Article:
What's the difference between PCP and HP car finance?
Personal contract plans and hire purchase have similarities but there are also key differences. Our guide can help you decide which route may suit you best for your new car
Two of the most popular forms of finance for a new car are personal contract purchase (PCP) and hire purchase (HP).
With HP you’re technically paying to hire the car and will only own it after making the final monthly payment.
With PCP the monthly payments only cover the car’s loss of value over time, with the option to make a higher final payment at the end of the deal to keep the car.
How does hire purchase work?
You’ll usually need to put down a deposit, but it will depend on the car finance company.
You’ll then become the ‘registered keeper’ and make an agreed number of monthly payments until the deal ends.
The finance company will own the car until you’ve finished making your payments - at which point you become the owner.
How does PCP finance work?
As with HP, you’re likely to have to put down a deposit and then you’ll become the ‘registered keeper’ of the car.
You then make an agreed number of monthly payments to cover the loss of the car’s value - known as depreciation.
At the end of the deal you have a choice to make one final, large ‘balloon’ payment to keep the car. Alternatively, you can hand it back and walk away or start another PCP deal.
What's the difference between HP and PCP?
PCP differs from HP in the following ways:
Lower regular payments. Your regular monthly repayments will be lower than with HP for the same car with the same interest rate. This is because you only pay the expected depreciation on the car
More options at the end of the agreement. With PCP you can make a large final payment (a balloon payment) and take ownership of the car. You can also take out another PCP deal or return the car. With HP once you have made the final monthly payment, the car is yours.
Excess mileage restrictions. Your PCP agreement will be based on you sticking to an agreed maximum number of miles per year. If you go over this and want to return the car, you’ll need to pay for additional miles. In some cases, this can be quite costly. Conversely, HP doesn’t have mileage restrictions.
What are the key features of PCP and HP finance?
The following table compares the main features of PCP and HP:
Own the car from the start?
Option to pay up front deposit?
Fixed monthly payments during agreement?
Car can be taken away if repayments not made?
Car must be bought from reputable dealership?
Option for lower regular monthly payments and a larger final payment?
Guaranteed to own the car at the end of the deal?
Option to return the car at the end of the deal?
Annual mileage restrictions to consider?
What are the pros and cons of personal contract purchase?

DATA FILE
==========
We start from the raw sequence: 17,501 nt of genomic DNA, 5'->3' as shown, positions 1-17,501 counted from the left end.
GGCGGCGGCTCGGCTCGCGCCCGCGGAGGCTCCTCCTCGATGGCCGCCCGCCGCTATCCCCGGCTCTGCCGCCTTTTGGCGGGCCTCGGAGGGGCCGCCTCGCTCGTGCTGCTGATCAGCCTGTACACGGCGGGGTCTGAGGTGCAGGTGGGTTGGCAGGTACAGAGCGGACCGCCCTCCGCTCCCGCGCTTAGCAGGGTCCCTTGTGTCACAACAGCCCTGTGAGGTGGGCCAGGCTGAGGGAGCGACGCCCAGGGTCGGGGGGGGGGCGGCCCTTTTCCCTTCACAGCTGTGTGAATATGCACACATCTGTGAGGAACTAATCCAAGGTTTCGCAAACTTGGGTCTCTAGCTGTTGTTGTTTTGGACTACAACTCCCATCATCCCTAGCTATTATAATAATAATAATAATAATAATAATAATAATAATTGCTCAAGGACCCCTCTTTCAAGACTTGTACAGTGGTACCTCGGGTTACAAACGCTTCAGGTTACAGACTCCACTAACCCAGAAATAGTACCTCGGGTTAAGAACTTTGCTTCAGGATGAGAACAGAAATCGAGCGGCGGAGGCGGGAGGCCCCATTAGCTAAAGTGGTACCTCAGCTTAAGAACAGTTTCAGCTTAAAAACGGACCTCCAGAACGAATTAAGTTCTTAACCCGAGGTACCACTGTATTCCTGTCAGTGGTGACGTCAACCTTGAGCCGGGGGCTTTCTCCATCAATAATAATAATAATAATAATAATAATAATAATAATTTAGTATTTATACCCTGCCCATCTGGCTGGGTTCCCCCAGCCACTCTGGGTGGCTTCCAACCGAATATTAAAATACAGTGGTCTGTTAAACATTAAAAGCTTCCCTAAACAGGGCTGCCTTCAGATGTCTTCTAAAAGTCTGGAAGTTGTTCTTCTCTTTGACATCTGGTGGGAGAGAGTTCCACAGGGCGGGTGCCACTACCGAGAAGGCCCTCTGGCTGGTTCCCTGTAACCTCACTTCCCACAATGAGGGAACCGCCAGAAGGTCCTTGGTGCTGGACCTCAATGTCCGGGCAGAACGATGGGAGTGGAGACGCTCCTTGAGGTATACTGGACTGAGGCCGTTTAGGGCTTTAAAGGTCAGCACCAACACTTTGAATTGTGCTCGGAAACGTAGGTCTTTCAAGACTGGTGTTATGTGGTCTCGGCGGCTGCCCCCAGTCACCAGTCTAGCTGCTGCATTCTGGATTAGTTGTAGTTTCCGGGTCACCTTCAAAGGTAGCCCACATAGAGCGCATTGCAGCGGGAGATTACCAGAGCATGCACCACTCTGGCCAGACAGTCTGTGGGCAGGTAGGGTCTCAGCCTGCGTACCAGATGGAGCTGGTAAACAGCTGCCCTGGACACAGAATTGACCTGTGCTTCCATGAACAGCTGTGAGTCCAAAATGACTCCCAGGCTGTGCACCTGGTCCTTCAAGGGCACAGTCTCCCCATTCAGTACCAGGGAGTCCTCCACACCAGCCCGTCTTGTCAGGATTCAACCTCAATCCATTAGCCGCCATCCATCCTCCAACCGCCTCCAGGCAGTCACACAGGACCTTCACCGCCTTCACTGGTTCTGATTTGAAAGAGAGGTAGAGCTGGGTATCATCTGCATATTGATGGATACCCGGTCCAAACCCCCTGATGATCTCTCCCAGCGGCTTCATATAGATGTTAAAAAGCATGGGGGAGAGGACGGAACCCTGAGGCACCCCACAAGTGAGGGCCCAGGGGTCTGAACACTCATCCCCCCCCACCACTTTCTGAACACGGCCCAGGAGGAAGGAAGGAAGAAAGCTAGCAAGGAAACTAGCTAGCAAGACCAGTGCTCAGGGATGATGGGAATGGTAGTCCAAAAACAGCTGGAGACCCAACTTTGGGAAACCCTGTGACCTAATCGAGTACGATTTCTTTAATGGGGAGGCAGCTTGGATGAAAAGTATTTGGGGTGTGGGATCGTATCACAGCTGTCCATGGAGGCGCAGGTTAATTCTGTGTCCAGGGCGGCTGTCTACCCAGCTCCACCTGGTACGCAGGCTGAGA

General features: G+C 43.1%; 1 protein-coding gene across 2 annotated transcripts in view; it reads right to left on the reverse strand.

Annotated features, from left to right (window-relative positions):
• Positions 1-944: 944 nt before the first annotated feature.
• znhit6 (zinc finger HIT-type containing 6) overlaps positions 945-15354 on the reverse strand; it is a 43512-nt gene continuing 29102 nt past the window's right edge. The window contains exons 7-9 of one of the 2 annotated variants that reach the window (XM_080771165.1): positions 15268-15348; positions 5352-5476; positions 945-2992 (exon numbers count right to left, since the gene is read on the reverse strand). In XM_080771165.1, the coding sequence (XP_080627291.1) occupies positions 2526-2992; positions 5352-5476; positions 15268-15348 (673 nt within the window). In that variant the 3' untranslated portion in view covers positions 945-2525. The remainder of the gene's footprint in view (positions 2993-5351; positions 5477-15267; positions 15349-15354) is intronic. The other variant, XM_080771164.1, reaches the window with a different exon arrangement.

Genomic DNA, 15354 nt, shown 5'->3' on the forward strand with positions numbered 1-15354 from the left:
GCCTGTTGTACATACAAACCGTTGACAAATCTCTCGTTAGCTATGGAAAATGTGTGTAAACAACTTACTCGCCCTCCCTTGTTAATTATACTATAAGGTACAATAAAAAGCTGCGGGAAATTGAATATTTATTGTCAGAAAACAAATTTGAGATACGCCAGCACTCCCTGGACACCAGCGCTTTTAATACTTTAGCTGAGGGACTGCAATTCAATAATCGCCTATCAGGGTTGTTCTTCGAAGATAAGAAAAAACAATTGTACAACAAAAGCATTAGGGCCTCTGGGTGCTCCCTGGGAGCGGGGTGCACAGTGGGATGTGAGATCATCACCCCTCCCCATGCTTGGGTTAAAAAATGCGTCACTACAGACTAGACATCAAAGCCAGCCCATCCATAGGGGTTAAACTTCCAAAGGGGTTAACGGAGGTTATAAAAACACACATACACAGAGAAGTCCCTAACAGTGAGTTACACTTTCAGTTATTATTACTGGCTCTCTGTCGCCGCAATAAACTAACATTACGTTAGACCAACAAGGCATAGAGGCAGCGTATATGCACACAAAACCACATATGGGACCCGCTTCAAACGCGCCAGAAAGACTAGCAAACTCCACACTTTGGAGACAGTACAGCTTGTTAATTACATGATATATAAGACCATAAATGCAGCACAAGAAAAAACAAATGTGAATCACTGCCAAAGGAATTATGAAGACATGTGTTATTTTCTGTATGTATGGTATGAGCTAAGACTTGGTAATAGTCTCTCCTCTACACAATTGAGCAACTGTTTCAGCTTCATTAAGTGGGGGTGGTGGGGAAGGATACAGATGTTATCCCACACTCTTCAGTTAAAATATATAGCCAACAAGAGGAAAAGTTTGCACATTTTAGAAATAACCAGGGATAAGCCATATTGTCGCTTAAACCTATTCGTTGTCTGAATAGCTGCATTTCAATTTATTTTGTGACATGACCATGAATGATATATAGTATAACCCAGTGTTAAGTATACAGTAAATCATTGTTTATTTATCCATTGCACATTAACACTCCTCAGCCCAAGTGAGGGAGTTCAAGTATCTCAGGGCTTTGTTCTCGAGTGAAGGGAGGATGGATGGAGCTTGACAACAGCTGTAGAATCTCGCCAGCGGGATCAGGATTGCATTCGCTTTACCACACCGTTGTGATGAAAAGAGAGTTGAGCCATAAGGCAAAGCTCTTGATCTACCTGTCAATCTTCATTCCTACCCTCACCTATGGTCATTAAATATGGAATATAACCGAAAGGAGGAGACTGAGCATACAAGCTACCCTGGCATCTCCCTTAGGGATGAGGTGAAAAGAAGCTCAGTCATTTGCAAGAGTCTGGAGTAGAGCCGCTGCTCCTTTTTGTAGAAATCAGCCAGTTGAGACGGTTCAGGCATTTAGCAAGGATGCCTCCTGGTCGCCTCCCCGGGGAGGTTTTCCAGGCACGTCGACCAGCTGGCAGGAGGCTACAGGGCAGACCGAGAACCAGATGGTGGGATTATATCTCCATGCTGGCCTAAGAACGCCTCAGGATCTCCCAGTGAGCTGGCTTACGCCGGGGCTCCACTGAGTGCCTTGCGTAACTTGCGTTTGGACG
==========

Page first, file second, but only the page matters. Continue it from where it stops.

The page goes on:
Significantly lower monthly payments compared with hire purchase or a personal loan
Lower payments could mean you can afford a car that was previously beyond your budget
You’ll have flexibility at the end of the deal with the options to either hand the car back or take full ownership
You won’t automatically own the car at the end of the agreement without paying the final payment, which will usually be a few thousand pounds
PCP is usually only available on cars that are for sale for £10,000 or more
PCP is secured on the car – which means it could be at risk if you fall behind on repayments
What are the pros and cons of hire purchase?
You own the car once the agreement is completed
Can be a good option if you've a history of missed repayments or CCJs – in which case other options like a personal loan are either unavailable or more costly
You can often flex the term of the deal before you sign, to reduce monthly payments or the overall cost – depending on your requirements
Only available if the car is being sold by a reputable dealership
HP is secured on the car – which means the car could be at risk if you fall behind on repayments
You won’t be able to sell or modify the car during the term of the agreement
Is PCP or HP finance cheaper?
The total cost of PCP will include the regular monthly payments, any upfront deposit you put down and the larger final - or balloon - payment (if you decide to keep the car).
Although PCP typically offers lower regular monthly payments, this means the balance on your finance will reduce more slowly and you’ll end up paying more interest compared with a HP deal at the same interest rate.
The table below shows an example of the comparative costs of PCP and HP for the same value car:
Total Borrowing (Car Price – Deposit)
GMFV / Final payment**
*Assumes the customer has a good or excellent credit profile
**Assumes 45% of car price
Which option is best for me?
Whether HP or PCP is a better option for you will depend on your personal preference and financial situation.
HP could be a better choice if you know you’ll want to own the car at the end of the deal, don’t want to be tied to a mileage cap and can afford higher monthly payments.
PCP could be a better choice if you want to keep your options open after you’ve driven the car for the agreed term (36 months, for example). It can also be more suitable if you need to keep monthly payments low but still want to drive a new car.
Other helpful car finance guides
There’s lots more useful information about your car finance options in our guides:
Compare HP and PCP deals with MoneySuperMarket
You can compare car finance deals with our partner Motiv. It’s an online service that allows you to see if you’re eligible for HP and PCP deals and the rates you’ll pay.
It only takes a few minutes to enter your details and compare offers, it’s free and searching for a deal won’t harm your credit score.